It all seems embarrassingly obvious. Three-hundred-pound men pummeling into each other repeatedly causes grave injury. But for the sports fans who park in front of their TV sets every NFL Sunday and who obsessively watch videos of hockey fights on YouTube; for players who shake their disoriented heads after seeing stars and trot back on the field; for the coaches and athletic directors who pat those players on the back as they re-enter the game, the problem that’s been staring everyone directly in the face—we may be killing these people—has been shockingly pushed under the rug for decades.
“It’s hard to be a fan and have that awareness at the same time,” James tells The Daily Beast. “You want to lose yourself in watching the team play. It’s a big bummer to watch and think about these guys doing irreparable damage to themselves.”
Nowinski, who researched the effects of concussions on athletes with a team at Boston University, first published his warnings in Head Games: Football’s Concussion Crisis, the film that inspired James’s documentary. New York Times sportswriter Alan Schwarz picked up the beat as more players’ suicides began being linked to CTE. More harrowing statistics followed, such as a study revealing that NFL players ages 30 to 49 were 19 times more likely to be diagnosed with Alzheimer’s and other memory-related diseases.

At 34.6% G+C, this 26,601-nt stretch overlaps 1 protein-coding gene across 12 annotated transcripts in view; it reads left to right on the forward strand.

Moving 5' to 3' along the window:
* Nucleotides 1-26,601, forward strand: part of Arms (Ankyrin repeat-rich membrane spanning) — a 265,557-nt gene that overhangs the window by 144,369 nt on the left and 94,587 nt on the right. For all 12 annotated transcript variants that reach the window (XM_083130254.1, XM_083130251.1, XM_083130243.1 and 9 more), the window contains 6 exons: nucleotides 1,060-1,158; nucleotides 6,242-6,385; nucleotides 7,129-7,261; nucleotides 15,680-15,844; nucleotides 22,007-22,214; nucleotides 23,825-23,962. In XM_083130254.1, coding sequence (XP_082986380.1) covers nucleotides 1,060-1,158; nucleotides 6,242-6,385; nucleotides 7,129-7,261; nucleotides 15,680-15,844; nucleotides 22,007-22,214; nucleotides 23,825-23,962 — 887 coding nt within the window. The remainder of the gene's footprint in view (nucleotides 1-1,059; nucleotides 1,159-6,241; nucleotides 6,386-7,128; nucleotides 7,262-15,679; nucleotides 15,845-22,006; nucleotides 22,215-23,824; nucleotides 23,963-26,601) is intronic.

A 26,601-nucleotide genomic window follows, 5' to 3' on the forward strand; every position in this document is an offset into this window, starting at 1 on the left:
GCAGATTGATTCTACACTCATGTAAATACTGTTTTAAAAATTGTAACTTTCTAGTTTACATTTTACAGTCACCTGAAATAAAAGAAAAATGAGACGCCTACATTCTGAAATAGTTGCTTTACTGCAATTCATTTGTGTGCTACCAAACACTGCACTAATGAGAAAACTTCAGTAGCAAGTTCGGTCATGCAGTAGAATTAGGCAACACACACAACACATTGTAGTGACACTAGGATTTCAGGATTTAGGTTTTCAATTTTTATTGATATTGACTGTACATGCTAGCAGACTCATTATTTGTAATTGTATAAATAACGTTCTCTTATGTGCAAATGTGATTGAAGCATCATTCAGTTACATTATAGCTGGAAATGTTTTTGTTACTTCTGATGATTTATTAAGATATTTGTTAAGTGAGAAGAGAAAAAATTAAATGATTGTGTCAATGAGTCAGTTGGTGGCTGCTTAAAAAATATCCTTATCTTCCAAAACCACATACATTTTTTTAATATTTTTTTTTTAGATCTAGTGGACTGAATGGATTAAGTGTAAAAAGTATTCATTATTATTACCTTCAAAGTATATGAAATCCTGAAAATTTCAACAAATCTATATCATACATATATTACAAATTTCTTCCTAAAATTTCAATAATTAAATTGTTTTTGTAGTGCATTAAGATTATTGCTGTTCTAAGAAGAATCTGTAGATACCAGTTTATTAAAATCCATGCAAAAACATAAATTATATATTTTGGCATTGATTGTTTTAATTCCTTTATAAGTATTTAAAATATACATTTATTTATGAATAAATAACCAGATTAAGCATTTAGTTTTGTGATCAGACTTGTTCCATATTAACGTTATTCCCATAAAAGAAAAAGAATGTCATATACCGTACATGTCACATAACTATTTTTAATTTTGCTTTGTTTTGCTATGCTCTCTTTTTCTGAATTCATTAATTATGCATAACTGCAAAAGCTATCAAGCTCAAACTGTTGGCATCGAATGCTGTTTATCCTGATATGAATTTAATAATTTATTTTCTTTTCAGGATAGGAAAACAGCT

“It’s been known for a long time that banging your head over and over can be a bad thing,” says Schwarz in the documentary. Yet it’s only been recently that anyone started to do anything about it.
In Head Games, we see a rotating cast of characters, including parents, coaches, medical experts, and players, who are becoming increasingly aware of their sports’ dangers, but can’t resist participating in and enjoying the game. The father of Owen Thomas, a former Penn football player who committed suicide at age 21, is interviewed at his son’s grave. It was revealed after Thomas’s death in 2010 that he was in early stages of CTE, the same brain disease associated with hard tackles that led to depression and suicide among much older football players. At the graveyard, his father fondly and emotionally recalls the camaraderie and pure happiness his son—his entire family—felt when he played the game.